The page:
Initially, I went on my Druid and started to explore Kalimdor. I started out in Thunder Bluff, then went on a bit of a trip around to different places getting the new flight paths and seeing the sights. I knew that they said that the Barrens and Stonetalon Mountains would get some of the biggest changes, but I wasn’t prepared for exactly how much different it was. I think I’ll be using the word “amazing” quite often in this post.

Thousand Needles is awe-inspiring. When you went through it before, you were on the bottom looking up to the very high “needles”, working around them or on top of them. The whole zone is flooded now, which gives it a whole new feel. Where there once was the Shimmering Flats now has the Shimmering Deeps, with the goblin/gnome project of a big speedboat. Through a small but incredibly fun questline, you can get your own boat that is usable only in Thousand Needles, with one part that sends you to the bottom of the sea floor to collect debris from the old raceway.

Next, my wife and I made new Taurens to check out the new starting zone there. I was wanting to make a Paladin, and my wife made a Priest. Apart from the fact that there were close to one million new characters starting all at the same time, it went well. I always had a problem with Mulgore because it was quite boring and involved lots of running around – now the quest hubs are consolidated into managable areas which involve objectives close to where you started out. We just started Northern Barrens, which I’m quite looking forward to. I never thought I’d ever say that about the Barrens.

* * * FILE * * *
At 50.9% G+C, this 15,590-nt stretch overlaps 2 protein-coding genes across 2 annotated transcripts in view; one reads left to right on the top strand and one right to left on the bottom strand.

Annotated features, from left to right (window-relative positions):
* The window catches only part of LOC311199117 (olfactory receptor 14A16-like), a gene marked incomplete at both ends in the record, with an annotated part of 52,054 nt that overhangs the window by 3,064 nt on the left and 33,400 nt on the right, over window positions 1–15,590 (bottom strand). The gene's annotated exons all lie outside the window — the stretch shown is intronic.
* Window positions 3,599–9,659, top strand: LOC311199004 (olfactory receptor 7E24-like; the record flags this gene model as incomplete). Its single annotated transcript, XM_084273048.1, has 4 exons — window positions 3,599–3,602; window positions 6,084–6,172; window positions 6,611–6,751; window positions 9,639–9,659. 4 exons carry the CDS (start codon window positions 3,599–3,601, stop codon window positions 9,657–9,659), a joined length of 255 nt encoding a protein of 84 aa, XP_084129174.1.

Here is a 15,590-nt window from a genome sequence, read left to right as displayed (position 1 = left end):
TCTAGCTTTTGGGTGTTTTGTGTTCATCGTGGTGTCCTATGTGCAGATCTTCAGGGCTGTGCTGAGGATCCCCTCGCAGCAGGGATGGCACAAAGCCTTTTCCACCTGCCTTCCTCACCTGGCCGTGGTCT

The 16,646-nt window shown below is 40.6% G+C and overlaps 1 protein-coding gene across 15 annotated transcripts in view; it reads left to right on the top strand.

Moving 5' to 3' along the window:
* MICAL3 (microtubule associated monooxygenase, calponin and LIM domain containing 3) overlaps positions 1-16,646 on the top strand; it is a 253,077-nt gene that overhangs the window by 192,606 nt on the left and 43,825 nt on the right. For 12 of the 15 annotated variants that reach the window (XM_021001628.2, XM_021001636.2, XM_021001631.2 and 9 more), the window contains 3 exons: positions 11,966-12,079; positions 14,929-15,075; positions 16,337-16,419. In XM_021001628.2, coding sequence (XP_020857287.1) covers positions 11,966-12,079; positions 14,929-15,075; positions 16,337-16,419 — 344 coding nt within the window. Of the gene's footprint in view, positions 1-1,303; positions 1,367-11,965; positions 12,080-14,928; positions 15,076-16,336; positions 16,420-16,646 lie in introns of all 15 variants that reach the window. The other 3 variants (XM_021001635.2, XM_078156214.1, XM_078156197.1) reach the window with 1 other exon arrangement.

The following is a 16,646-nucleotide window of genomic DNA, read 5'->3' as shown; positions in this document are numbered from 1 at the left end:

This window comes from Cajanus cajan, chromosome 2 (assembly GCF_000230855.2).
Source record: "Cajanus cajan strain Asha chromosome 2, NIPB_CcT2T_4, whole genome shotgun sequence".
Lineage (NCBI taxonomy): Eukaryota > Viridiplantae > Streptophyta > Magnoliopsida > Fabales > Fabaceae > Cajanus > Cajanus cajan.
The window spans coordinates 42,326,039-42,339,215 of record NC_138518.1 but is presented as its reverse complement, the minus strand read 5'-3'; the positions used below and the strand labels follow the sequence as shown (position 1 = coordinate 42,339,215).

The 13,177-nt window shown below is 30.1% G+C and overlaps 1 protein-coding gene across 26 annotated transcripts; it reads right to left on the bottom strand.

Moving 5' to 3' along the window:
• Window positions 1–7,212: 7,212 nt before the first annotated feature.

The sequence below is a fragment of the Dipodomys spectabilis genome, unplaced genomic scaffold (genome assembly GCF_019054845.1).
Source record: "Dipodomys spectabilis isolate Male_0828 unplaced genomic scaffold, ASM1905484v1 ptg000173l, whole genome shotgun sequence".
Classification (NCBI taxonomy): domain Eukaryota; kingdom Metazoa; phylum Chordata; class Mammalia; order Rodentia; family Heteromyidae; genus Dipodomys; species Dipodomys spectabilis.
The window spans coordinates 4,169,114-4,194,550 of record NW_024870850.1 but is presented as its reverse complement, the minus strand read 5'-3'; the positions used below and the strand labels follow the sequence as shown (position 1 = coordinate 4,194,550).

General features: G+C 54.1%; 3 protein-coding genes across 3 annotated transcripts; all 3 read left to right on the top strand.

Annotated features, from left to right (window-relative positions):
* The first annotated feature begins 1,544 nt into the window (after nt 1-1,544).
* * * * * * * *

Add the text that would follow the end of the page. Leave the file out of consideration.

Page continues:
Recently I made a new Forsaken Hunter, since I wanted to have one and I heard that the new Undead zones are (once again) amazing. So far I have not been disappointed in the least. There are so many new features and quests, and also a fair amount which are the same or similar – it’s a good combination of brand new while still keeping things close to what it was before. One thing that is entertaining is that there’s a flight path in Brill, so if you wanted to be extra lazy you could fly to Undercity.

I just moved into Silverpine Forest, and it is incredible. I’ve only just done the quests up to The Sepulcher, but up to now it’s been playing out like a great book or movie. There are a few points when it goes into “movie mode”, basically a mini cutscene that advances the story – it’s happened when the Worgen story is advanced, as well as when you ride to the Sepulcher from Forsaken High Command alongside Sylvanas. I truly can’t say enough about how awesome this zone is turning out to be.

My only suggestion is to NOT wear heirloom shoulders and chest, since you’ll outlevel the zone before you’re done with it. The stories are too great to miss, and I can’t wait to experience more of it.